U.S. dollar declines as Russia-Ukraine tensions wane

U.S. dollar declines as Russia-Ukraine tensions wane

The U.S. dollar plummeted down for a second consecutive day on Wednesday as traders became less worried about the risk of Russia invading Ukraine. They awaited the release of minutes from the U.S. Federal Reserve’s January meeting. Meanwhile, European equity markets remained mixed after rallying on Tuesday. Russia announced that it would withdraw some troops from Ukraine’s border. This statement lessened the global tensions.

According to U.S. President Joe Biden, more than 150,000 Russian troops were still in a threatening position. NATO wants Moscow to prove it was pulling back. Ukraine also stated that the online networks of its defense ministry and two banks were hit by a cyberattack recently.

In forex markets, the moves were small. The U.S. dollar index dropped by 0.2% on the day, trading at 95.847 at last. ING FX strategists noted that more optimism around a diplomatic solution in Ukraine might keep applying some pressure on the greenback and the other low-yielder currencies today. They also added that given the magnified impact on crude, NOK and CAD should keep struggling to fully cash in on improved geopolitical sentiment, referring to the Norwegian crown and Canadian dollar.

Investors’ long-standing expectations that the U.S. Federal Reserve would raise rates provided a reason for the greenback’s limited losses. The currency could fare much worse. Markets are currently pricing in a 57.5% chance of a 50 basis points hike at the Federal Reserve’s next meeting on March 16, along with a 42.5% chance of a 25 bps hike.

Elsa Lignos, the global head of F.X. strategy at RBC Capital Markets, stated that the minutes might turn out to be ‘dovish’ as it would be hard to out-hawk F.X. market expectations at the moment. Traders seem primed for a further feel-good risk rally.


How did the Canadian and Norwegian dollars fare? 


As oil prices rebounded, the Canadian dollar edged higher against the U.S. dollar, along with the Norwegian crown. The Australian dollar also gained 0.4% at $0.7177 on Wednesday, while the New Zealand dollar increased slightly on the day.

On the other hand, the safe-haven Japanese yen declined insignificantly versus the dollar, trading at 115.700. The euro surged forward by 0.2% on the day at $1.13825. The Euro-Swiss pair jumped up by 0.2% after adding 0.4% so far this week.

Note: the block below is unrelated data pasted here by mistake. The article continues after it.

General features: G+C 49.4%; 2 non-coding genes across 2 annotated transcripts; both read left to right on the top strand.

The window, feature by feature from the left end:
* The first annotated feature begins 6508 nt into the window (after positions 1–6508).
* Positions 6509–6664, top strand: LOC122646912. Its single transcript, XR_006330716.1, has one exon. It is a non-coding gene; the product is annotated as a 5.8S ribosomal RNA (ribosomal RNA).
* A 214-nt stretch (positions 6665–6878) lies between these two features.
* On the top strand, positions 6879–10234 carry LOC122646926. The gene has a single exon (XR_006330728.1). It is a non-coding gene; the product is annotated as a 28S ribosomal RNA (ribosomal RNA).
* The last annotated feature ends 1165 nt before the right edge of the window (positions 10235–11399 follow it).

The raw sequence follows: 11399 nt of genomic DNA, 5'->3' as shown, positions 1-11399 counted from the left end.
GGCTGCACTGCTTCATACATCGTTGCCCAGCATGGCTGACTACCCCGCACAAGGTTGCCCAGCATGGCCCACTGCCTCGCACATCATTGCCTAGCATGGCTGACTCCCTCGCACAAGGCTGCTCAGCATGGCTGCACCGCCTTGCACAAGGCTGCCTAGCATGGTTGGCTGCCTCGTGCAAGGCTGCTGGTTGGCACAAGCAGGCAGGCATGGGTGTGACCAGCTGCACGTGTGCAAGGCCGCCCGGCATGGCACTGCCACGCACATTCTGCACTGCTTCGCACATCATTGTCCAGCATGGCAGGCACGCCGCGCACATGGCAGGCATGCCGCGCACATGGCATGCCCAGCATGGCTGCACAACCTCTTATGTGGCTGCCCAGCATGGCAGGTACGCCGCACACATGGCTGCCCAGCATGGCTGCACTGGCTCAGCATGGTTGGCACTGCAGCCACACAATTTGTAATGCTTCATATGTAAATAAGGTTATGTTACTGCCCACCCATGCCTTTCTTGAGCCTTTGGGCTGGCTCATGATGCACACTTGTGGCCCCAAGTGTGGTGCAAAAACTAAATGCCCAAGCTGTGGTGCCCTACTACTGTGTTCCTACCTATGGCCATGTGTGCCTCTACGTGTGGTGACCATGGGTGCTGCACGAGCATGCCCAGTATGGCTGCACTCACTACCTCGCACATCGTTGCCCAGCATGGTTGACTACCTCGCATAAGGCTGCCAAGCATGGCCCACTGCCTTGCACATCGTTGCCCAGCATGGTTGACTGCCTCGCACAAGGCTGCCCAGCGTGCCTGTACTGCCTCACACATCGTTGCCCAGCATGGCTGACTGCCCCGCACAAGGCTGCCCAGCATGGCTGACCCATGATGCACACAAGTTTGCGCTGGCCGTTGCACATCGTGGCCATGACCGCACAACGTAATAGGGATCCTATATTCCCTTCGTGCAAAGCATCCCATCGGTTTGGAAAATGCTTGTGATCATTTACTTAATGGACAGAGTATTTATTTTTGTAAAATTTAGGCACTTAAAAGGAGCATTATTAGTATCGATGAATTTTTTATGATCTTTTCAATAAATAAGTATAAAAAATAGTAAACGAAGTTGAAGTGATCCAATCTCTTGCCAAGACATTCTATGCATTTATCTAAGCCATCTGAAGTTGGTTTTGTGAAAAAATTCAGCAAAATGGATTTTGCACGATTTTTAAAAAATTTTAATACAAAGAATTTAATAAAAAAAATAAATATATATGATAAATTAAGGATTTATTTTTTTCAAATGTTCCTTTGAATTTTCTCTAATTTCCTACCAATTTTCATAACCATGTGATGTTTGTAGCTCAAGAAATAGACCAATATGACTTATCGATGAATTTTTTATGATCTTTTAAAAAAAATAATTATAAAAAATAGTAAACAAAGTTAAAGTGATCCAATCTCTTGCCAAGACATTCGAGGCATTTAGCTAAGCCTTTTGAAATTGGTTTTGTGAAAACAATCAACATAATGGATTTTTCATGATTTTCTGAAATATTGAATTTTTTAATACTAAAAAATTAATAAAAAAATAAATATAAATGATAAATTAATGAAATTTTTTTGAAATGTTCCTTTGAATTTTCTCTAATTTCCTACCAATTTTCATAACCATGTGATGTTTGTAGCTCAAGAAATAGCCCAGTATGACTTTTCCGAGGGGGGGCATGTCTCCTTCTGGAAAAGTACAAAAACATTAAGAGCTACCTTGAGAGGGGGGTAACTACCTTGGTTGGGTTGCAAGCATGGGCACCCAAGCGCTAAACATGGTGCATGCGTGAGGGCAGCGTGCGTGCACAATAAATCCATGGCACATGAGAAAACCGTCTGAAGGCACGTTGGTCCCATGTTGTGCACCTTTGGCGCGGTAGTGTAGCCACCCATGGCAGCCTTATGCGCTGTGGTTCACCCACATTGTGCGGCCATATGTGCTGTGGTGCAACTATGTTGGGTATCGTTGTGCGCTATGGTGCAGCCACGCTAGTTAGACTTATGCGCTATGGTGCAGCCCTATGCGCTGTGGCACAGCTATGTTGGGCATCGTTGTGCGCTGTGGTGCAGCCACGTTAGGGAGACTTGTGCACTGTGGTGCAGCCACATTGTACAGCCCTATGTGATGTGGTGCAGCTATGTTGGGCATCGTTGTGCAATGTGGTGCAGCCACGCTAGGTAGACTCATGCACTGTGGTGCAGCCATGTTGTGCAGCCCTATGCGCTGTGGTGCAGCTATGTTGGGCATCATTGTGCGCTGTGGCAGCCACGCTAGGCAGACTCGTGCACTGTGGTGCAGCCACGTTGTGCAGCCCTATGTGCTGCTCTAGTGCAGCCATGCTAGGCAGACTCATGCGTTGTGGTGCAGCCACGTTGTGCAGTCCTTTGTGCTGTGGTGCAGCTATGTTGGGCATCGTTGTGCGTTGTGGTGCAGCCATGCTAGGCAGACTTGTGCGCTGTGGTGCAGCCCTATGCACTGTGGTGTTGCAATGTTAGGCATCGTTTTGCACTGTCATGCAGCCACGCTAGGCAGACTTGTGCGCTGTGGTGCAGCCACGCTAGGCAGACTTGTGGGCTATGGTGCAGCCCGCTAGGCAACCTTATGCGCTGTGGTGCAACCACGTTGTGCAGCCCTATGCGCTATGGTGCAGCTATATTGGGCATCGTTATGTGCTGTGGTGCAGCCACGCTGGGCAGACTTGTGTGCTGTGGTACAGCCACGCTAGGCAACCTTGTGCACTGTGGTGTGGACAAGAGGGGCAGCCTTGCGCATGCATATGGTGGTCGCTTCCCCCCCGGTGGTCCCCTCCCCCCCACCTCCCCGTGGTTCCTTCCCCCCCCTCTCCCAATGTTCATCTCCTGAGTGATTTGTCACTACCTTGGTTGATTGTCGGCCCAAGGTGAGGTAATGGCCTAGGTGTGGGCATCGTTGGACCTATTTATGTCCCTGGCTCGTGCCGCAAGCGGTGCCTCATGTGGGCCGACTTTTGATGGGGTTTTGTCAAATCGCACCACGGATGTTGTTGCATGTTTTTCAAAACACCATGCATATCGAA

Derek Halpenny, MUFG head of research, noted that if we got to a scenario of actual progress in dialogue with Russia, we should expect a more pronounced EUR/CHF move in the green.

On Wednesday, the British pound soared by 0.1% against the greenback at $1.35605. However, the sterling remained steady versus the euro. The data showed that U.K. inflation hit an almost 30-year high of 5.5%. The Bank of England has already increased interest rates twice since December. Despite that, financial markets expect a further rate hike on March 17 after the bank’s next meeting.


How did the E.M. currencies fare? 


Russia’s rouble rallied for a third consecutive session as concerns of a Russian invasion of Ukraine waned. Overall, the rouble gained 1.1% against the U.S. dollar, recouping all of its losses from last week.

Moscow stated that some troops would return to the base from near the Ukrainian border, bolstering optimistic investor sentiment and weakening safe-haven bets, including the greenback. However, the West has responded with skepticism and caution to Russia’s move. Some traders still view it as a tentative positive for financial markets.

Elena Lovén, the senior fund manager at Swedbank Robur, noted that they’re only reading headlines. Still, the tone has softened. While the risk is still there, some troops are leaving every day, or they are turning and about to leave. She added, though, that they don’t know exactly what’s happening at the border.

On Wednesday, Ukraine’s hryvnia surged forward by 0.6% against the greenback, and its dollar-denominated government bonds also jumped by about 3%.

Furthermore, South Africa’s rand soared by 0.2%. According to the new data, consumer inflation plummeted to 5.7% year on year in January from 5.9% in December.

You-Na Park-Heger, FX and E.M. analyst at Commerzbank, stated that ZAR was able to appreciate in line with other Emerging market currencies over the past weeks. The SARB’s decision to hike interest rates early on will likely support ZAR. However, once the Federal Reserve starts its rate hike cycle in March, the currency will ease against the USD.


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